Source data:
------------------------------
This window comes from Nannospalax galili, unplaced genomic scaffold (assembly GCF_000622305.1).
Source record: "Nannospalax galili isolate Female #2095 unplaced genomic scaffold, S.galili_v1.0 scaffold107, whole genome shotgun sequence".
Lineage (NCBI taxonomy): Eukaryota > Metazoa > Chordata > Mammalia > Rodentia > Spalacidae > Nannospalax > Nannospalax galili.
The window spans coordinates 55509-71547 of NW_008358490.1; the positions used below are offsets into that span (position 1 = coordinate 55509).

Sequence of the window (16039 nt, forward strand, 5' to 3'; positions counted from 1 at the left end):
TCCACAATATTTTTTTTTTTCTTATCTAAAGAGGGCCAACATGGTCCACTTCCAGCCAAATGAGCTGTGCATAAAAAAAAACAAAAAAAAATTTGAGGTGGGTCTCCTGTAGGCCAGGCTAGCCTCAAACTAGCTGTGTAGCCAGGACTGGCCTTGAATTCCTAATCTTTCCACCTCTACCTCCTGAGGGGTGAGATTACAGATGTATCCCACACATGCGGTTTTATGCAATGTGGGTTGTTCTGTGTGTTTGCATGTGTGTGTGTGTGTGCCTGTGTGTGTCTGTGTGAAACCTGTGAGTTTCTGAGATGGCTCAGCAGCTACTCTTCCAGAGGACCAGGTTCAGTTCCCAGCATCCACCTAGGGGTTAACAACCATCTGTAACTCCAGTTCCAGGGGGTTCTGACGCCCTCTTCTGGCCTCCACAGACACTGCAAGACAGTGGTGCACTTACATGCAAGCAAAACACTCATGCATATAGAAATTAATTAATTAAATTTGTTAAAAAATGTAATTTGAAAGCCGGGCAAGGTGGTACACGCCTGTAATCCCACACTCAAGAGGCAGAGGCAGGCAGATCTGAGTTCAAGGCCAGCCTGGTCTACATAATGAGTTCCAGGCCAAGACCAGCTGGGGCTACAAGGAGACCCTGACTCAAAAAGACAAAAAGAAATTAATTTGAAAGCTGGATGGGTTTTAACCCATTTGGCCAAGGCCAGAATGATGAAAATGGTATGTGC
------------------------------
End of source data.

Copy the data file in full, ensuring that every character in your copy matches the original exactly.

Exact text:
This window comes from Nannospalax galili, unplaced genomic scaffold (assembly GCF_000622305.1).
Source record: "Nannospalax galili isolate Female #2095 unplaced genomic scaffold, S.galili_v1.0 scaffold107, whole genome shotgun sequence".
Lineage (NCBI taxonomy): Eukaryota > Metazoa > Chordata > Mammalia > Rodentia > Spalacidae > Nannospalax > Nannospalax galili.
The window spans coordinates 55509-71547 of NW_008358490.1; the positions used below are offsets into that span (position 1 = coordinate 55509).

Sequence of the window (16039 nt, forward strand, 5' to 3'; positions counted from 1 at the left end):
TCCACAATATTTTTTTTTTTCTTATCTAAAGAGGGCCAACATGGTCCACTTCCAGCCAAATGAGCTGTGCATAAAAAAAAACAAAAAAAAATTTGAGGTGGGTCTCCTGTAGGCCAGGCTAGCCTCAAACTAGCTGTGTAGCCAGGACTGGCCTTGAATTCCTAATCTTTCCACCTCTACCTCCTGAGGGGTGAGATTACAGATGTATCCCACACATGCGGTTTTATGCAATGTGGGTTGTTCTGTGTGTTTGCATGTGTGTGTGTGTGTGCCTGTGTGTGTCTGTGTGAAACCTGTGAGTTTCTGAGATGGCTCAGCAGCTACTCTTCCAGAGGACCAGGTTCAGTTCCCAGCATCCACCTAGGGGTTAACAACCATCTGTAACTCCAGTTCCAGGGGGTTCTGACGCCCTCTTCTGGCCTCCACAGACACTGCAAGACAGTGGTGCACTTACATGCAAGCAAAACACTCATGCATATAGAAATTAATTAATTAAATTTGTTAAAAAATGTAATTTGAAAGCCGGGCAAGGTGGTACACGCCTGTAATCCCACACTCAAGAGGCAGAGGCAGGCAGATCTGAGTTCAAGGCCAGCCTGGTCTACATAATGAGTTCCAGGCCAAGACCAGCTGGGGCTACAAGGAGACCCTGACTCAAAAAGACAAAAAGAAATTAATTTGAAAGCTGGATGGGTTTTAACCCATTTGGCCAAGGCCAGAATGATGAAAATGGTATGTGC